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Title: Pentastomida  
Author: World Heritage Encyclopedia
Language: English
Subject: Crustacean, Oncopoda, Karl Moriz Diesing, Crustacea, Arthropods
Collection: Articles Containing Video Clips, Cambrian First Appearances, Maxillopoda, Parasitic Crustaceans
Publisher: World Heritage Encyclopedia


Temporal range: Cambrian Stage 3–Recent
Adult female Linguatula serrata
Scientific classification
Kingdom: Animalia
Phylum: Arthropoda
Subphylum: Crustacea
Class: Maxillopoda
Subclass: Pentastomida
Diesing, 1836

Pentastomida are an enigmatic group of parasitic invertebrates commonly known as tongue worms due to the resemblance of the species of the genus Linguatula to a vertebrate tongue.

There are about 130 extant species of pentastomids; all are obligate parasites with correspondingly degenerate anatomy. Adult tongue worms vary from about 1 to 14 centimetres (0.4 to 5.5 in) in length, and parasitise the respiratory tracts of vertebrates. They have five anterior appendages. One is the mouth; the others are two pairs of hooks which they use to attach to the host. This arrangement led to their scientific name, meaning "five openings", but although the appendages are similar in some species, only one is a mouth.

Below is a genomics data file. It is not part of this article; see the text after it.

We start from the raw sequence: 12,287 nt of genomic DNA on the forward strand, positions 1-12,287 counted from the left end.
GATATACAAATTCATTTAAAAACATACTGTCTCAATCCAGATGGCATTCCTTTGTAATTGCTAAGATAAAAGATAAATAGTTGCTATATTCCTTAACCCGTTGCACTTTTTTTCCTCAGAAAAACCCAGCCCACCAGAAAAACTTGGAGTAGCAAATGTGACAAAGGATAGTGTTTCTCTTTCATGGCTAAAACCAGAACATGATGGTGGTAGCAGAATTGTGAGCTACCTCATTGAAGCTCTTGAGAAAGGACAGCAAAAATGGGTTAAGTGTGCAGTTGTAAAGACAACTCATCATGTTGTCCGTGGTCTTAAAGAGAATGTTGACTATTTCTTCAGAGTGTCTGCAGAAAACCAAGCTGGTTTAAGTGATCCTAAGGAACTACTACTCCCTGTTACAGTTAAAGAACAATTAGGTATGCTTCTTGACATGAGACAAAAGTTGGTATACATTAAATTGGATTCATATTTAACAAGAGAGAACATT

Alternative names for the Pentastomida include Pentastoma (strictly a genus name), Linguatulida, and Acanthotheca.


  • Biology 1
    • Anatomy 1.1
    • Life cycle 1.2
  • Human infestation 2
  • Affinities 3
    • Crustaceans 3.1
    • Stem-arthropods 3.2
  • Fossil record 4
  • Classification 5
  • References 6


Historically significant accounts of tongue worm biology and systematics include early work by Josef Aloys Frölich,[1] Alexander von Humboldt,[2] Karl Asmund Rudolphi,[3] Karl Moriz Diesing[4] and Rudolph Leuckart.[5]

Other important summaries have been published by Louis Westenra Sambon,[6] Richard Heymons[7] and John Riley,[8] and a review of their evolutionary relationships with a bibliography up to 1969 was published by J. T. Self.[9]


Pentastomids are worm-like animals ranging from 2 to 13 centimetres (0.79 to 5.12 in) in length. The anterior end of the body bears five protuberances, four of which are clawed legs, while the fifth bears the mouth. The body is segmented and covered in a chitinous cuticle. The digestive tract is simple and tubular, since the animal feeds entirely on blood, although the mouth is somewhat modified as a muscular pump.[10]

The nervous system is similar to that of other arthropods, including a ventral nerve cord with

  • M.L. Christoffersen 1, J.E. De Assis, A systematic monograph of the Recent Pentastomida, with a compilation of their host; Zoologische Mededelingen, 87 (March 2013)
  1. ^ J. A. Frölich (1789). "Beschreibung einiger neuer Eingeweidewürmer".  
  2. ^ A. von Humboldt (1811). "Sur un ver intestin trouvé dans les poumons du serpent à sonnettes, de Cumana". Voyage de Humboldt et Bonpand 2. Ptie. F. Schoell et G. Dufour, Paris. pp. 298–304. 
  3. ^ K. A. Rudolphi (1819). Entozoorum Synopsis. Augustus Rücker Berlin. 
  4. ^ K. M. Diesing (1835). "Versuch einer Monographie der Gattung Pentastoma".